- Easy Online Quote and Purchase Process
- "A-" Rated Admitted Insurance Carrier
- Access to 24/7/365 Breach Response Line
- Broad Coverage Options for:
- Cyber Hacking
- Data Breaches / Lost Information
- Disclosure of Private / Confidential Information
- Defense / Legal Costs
- Regulatory Claims and Penalties
- Multimedia Liability
- Cyber Crime and Extortion
Our program can cover first-party expenses such as breach response costs, credit notification costs, monitoring services for up to a year, forensic analysis, PR consultant, cyber extortion and loss from business interruptions. We can also help cover third-party expenses, including claims regarding costs and damages due to violations of privacy law or regulation and multimedia library claims, which infringe on your business due to copyright issues and defamation. Other third-party expenses might include regulatory fines and penalties, compensatory payments and PCI assessments.
We can get you covered and help ease the burden from the aftermath of a cyber-attack in just a few short steps. You can even request a quote online and get an answer in minutes. Gallagher Affinity is capable of guiding you through the ins and outs of your cybersecurity policy. We believe in the power of knowledge and informing those everywhere that proper coverage is not only easy to find but can also be affordable. We have licensed customer care reps, top-rated carriers and online applications to save you and your business time as you enroll for new coverage. We can even provide proof of insurance in just a few minutes to help keep you confident and on the right track.
When it comes to your business, there's no room to gamble. In addition to making sure you do what you can to protect yourself from the inside, getting cyber liability insurance can help put your mind at ease so that you can continue to focus on managing and operating your business as you need to. With a new web page getting hacked every second, the time is now to look into what you can do to cover your business even more. Online hackers won't wait, and you shouldn't either. Ensure the financial health of your business and contact us for more information on cyber liability coverage for your small business.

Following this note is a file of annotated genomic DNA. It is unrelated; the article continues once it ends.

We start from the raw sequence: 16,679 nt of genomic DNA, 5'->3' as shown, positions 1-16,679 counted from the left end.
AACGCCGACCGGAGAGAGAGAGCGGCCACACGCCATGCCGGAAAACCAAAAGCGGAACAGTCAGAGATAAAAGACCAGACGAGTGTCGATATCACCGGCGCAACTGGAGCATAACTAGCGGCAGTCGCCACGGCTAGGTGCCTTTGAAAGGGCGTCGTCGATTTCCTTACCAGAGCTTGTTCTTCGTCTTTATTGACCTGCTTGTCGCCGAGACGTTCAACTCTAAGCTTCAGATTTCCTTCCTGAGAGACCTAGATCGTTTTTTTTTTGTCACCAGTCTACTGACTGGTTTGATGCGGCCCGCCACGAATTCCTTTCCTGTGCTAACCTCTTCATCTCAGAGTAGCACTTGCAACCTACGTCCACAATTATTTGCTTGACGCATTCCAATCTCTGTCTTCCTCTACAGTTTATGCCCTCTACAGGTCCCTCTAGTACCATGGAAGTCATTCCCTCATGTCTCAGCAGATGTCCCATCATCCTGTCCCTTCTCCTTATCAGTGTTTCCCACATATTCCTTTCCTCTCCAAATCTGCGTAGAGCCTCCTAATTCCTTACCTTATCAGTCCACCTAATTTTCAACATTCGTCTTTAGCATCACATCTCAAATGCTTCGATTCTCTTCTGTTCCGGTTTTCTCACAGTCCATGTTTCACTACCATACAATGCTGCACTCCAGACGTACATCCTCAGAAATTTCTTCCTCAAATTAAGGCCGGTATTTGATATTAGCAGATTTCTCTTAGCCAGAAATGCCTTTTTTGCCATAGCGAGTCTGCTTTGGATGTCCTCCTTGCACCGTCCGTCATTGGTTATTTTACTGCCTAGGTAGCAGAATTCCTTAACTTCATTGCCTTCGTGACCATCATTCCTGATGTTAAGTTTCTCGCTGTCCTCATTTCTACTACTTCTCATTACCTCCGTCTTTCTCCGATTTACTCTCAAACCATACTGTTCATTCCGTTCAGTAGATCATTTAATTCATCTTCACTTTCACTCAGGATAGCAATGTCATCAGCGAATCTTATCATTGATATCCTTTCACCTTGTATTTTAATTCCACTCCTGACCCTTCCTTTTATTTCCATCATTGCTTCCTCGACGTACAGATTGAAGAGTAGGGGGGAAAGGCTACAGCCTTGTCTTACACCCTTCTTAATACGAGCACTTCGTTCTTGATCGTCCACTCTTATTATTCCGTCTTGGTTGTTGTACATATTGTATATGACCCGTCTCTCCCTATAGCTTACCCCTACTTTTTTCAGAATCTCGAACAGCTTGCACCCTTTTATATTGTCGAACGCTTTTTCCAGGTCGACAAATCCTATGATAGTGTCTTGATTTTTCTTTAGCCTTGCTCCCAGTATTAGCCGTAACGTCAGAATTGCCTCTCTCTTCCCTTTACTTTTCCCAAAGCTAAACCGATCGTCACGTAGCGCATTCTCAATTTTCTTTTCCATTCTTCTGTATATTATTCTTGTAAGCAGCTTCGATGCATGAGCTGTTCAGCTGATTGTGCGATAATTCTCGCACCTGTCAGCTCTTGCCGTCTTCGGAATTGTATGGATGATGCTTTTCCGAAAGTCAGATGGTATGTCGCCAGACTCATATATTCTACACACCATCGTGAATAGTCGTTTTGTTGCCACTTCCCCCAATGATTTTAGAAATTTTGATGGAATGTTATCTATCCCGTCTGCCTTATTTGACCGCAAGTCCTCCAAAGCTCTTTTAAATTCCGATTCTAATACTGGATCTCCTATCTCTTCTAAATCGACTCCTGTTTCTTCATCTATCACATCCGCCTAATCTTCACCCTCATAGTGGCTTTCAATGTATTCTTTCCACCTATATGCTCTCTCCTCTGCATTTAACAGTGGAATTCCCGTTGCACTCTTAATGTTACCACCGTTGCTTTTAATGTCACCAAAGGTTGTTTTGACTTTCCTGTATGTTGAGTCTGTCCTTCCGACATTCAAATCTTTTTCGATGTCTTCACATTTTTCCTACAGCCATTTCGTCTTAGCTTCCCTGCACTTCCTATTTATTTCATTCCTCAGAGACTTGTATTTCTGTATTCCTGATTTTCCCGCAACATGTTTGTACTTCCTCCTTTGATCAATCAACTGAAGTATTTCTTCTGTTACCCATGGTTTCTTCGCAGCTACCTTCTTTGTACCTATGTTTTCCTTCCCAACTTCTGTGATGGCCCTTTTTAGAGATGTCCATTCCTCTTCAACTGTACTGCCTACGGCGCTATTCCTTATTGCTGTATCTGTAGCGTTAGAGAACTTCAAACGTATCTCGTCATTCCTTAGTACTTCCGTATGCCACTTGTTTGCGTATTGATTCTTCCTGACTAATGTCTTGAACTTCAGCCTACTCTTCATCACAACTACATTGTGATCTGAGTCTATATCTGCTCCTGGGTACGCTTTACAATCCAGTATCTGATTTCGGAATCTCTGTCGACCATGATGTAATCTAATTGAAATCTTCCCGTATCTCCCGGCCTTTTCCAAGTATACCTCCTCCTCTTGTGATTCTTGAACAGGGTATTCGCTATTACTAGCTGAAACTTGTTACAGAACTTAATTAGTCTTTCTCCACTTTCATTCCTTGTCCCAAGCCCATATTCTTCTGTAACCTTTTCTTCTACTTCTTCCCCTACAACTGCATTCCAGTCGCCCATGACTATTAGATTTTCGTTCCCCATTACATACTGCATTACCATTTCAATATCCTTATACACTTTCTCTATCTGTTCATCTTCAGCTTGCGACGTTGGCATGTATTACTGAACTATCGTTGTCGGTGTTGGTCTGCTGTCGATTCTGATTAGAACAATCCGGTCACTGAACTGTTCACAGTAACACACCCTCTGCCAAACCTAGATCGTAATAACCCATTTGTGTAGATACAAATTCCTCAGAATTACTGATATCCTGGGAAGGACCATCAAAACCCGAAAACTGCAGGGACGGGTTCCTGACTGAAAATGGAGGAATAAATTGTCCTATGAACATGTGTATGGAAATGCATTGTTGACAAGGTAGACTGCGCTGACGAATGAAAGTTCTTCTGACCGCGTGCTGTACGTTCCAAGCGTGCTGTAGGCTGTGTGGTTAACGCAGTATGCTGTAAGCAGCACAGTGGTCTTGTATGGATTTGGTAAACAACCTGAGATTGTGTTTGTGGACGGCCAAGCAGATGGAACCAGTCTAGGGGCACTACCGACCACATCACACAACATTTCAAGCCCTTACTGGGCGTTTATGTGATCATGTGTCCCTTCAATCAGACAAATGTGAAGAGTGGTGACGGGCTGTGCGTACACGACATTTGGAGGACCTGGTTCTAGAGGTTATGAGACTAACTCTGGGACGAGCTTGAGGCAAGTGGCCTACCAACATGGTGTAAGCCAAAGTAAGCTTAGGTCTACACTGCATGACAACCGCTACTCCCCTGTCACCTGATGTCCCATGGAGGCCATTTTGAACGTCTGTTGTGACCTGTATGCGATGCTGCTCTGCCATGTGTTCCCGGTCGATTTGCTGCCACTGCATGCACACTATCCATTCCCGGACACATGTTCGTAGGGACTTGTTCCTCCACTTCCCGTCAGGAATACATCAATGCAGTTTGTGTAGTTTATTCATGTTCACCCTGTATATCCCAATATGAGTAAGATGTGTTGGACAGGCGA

Joseph Peters, Account Executive
Phone: (941) 757-0030
Joe is currently in a leadership role for business development for Gallagher Affinity. After an extensive sales career, Joe switched industries to join Gallagher Affinity in 2011. After obtaining a 2-20 General Lines P&C license, he lead a new sales venture that quickly grew a Professional Liability book of business to over $1,000,000 and continues to grow today. With a focus on risk management, he has provided peace of mind and security to his clients. As a student-athlete at Hilbert College, Joe was able to transition his leadership skills to business.